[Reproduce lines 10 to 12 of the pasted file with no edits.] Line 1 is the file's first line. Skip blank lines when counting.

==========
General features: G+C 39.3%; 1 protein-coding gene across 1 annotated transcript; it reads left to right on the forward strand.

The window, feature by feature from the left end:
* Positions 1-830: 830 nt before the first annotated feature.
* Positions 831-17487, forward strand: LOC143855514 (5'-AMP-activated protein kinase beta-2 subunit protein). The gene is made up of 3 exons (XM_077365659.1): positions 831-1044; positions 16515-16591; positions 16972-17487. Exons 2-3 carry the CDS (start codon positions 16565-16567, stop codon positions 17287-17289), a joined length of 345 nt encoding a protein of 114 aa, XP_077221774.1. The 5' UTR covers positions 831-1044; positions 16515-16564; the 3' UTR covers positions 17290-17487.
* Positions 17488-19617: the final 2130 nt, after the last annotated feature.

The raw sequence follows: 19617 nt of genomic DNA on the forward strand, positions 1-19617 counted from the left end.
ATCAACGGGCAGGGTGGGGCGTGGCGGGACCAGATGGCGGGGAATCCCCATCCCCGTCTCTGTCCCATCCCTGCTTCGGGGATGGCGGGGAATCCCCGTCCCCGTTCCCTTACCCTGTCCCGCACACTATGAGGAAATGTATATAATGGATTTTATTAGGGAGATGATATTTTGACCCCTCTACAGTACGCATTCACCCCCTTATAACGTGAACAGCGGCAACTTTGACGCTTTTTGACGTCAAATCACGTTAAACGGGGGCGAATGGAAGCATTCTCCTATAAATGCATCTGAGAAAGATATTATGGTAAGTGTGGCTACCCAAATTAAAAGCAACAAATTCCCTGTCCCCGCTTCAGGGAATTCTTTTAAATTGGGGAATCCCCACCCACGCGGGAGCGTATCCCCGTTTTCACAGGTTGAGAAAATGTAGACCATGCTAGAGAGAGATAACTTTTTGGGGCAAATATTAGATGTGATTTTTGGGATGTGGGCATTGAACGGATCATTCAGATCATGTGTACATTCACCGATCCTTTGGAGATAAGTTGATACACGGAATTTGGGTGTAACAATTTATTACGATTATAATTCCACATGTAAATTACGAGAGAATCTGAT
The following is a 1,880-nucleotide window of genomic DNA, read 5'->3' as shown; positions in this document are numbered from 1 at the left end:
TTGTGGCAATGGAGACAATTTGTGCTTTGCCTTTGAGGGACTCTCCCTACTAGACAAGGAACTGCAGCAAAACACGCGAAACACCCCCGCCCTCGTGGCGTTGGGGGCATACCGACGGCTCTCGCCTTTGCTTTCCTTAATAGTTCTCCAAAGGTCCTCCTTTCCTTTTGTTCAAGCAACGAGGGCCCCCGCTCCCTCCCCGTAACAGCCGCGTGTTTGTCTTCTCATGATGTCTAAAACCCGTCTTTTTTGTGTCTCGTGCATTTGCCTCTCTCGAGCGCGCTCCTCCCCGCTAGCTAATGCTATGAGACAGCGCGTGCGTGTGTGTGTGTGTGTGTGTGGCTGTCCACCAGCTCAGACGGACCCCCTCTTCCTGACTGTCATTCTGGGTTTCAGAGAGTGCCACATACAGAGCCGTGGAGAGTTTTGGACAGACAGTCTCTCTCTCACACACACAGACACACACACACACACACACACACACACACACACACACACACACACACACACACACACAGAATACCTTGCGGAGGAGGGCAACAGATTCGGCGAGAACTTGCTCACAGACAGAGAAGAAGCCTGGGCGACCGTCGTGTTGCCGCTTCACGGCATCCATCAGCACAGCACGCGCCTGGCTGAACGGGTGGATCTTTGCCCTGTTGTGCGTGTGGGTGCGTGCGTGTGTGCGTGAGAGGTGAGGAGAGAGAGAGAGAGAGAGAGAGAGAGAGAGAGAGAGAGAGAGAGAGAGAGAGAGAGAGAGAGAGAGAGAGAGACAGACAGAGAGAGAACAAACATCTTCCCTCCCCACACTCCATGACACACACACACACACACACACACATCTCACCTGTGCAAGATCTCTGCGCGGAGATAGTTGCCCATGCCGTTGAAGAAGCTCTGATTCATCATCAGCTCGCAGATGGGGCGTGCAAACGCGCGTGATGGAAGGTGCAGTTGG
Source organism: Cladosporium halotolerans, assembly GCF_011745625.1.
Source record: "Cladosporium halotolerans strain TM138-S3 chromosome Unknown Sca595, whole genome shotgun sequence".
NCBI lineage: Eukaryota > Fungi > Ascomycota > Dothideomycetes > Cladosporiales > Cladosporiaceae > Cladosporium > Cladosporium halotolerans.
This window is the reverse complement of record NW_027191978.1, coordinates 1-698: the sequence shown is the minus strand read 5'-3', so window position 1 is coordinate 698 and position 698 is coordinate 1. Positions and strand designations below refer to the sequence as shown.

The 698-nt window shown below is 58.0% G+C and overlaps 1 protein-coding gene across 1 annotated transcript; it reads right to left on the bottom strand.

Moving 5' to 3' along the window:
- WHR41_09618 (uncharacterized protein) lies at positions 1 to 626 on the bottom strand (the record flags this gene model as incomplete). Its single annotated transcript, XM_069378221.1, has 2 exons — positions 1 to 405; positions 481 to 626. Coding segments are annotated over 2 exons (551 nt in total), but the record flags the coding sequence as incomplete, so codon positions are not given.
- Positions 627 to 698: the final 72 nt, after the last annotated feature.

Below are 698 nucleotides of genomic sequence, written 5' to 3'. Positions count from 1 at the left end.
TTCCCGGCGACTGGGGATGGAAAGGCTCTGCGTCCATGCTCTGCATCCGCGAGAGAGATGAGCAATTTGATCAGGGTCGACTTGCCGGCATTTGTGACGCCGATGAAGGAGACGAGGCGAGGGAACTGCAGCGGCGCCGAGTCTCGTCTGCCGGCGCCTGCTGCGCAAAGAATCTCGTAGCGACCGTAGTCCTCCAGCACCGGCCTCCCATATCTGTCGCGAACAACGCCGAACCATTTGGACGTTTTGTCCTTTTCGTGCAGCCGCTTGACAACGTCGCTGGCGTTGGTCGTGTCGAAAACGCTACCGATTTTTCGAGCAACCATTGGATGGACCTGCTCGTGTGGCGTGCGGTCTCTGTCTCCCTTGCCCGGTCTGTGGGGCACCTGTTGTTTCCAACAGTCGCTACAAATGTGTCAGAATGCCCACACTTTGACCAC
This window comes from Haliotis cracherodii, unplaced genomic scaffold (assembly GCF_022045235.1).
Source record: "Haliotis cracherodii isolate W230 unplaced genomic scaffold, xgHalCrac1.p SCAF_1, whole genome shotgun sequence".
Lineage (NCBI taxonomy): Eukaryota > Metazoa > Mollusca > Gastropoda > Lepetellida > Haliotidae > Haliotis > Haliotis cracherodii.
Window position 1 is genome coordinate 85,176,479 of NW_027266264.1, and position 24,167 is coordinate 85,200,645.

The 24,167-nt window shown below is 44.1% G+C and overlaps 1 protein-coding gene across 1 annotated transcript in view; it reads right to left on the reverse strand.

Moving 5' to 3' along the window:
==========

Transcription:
Source organism: Cladosporium halotolerans, assembly GCF_011745625.1.
Source record: "Cladosporium halotolerans strain TM138-S3 chromosome Unknown Sca595, whole genome shotgun sequence".
NCBI lineage: Eukaryota > Fungi > Ascomycota > Dothideomycetes > Cladosporiales > Cladosporiaceae > Cladosporium > Cladosporium halotolerans.